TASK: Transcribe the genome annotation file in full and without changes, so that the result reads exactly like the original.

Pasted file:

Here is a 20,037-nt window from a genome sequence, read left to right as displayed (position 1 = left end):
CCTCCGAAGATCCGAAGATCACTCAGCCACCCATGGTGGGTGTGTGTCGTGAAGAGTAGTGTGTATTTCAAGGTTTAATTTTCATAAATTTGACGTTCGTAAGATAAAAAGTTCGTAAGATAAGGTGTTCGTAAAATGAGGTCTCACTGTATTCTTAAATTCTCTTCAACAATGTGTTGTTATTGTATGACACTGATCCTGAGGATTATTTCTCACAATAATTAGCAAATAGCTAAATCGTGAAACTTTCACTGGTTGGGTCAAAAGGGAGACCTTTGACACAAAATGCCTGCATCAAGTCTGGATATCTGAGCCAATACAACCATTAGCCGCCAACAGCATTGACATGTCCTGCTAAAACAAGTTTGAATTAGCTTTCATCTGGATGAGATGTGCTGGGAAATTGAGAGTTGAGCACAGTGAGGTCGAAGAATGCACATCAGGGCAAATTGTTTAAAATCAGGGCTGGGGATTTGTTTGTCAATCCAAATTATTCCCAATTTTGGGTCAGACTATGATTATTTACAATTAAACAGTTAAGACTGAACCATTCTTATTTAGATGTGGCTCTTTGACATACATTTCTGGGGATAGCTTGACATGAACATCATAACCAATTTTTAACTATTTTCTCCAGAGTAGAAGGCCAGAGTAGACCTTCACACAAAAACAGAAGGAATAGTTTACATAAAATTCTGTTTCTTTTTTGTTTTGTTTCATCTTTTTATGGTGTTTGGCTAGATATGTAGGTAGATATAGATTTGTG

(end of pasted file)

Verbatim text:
Here is a 20,037-nt window from a genome sequence, read left to right as displayed (position 1 = left end):
CCTCCGAAGATCCGAAGATCACTCAGCCACCCATGGTGGGTGTGTGTCGTGAAGAGTAGTGTGTATTTCAAGGTTTAATTTTCATAAATTTGACGTTCGTAAGATAAAAAGTTCGTAAGATAAGGTGTTCGTAAAATGAGGTCTCACTGTATTCTTAAATTCTCTTCAACAATGTGTTGTTATTGTATGACACTGATCCTGAGGATTATTTCTCACAATAATTAGCAAATAGCTAAATCGTGAAACTTTCACTGGTTGGGTCAAAAGGGAGACCTTTGACACAAAATGCCTGCATCAAGTCTGGATATCTGAGCCAATACAACCATTAGCCGCCAACAGCATTGACATGTCCTGCTAAAACAAGTTTGAATTAGCTTTCATCTGGATGAGATGTGCTGGGAAATTGAGAGTTGAGCACAGTGAGGTCGAAGAATGCACATCAGGGCAAATTGTTTAAAATCAGGGCTGGGGATTTGTTTGTCAATCCAAATTATTCCCAATTTTGGGTCAGACTATGATTATTTACAATTAAACAGTTAAGACTGAACCATTCTTATTTAGATGTGGCTCTTTGACATACATTTCTGGGGATAGCTTGACATGAACATCATAACCAATTTTTAACTATTTTCTCCAGAGTAGAAGGCCAGAGTAGACCTTCACACAAAAACAGAAGGAATAGTTTACATAAAATTCTGTTTCTTTTTTGTTTTGTTTCATCTTTTTATGGTGTTTGGCTAGATATGTAGGTAGATATAGATTTGTG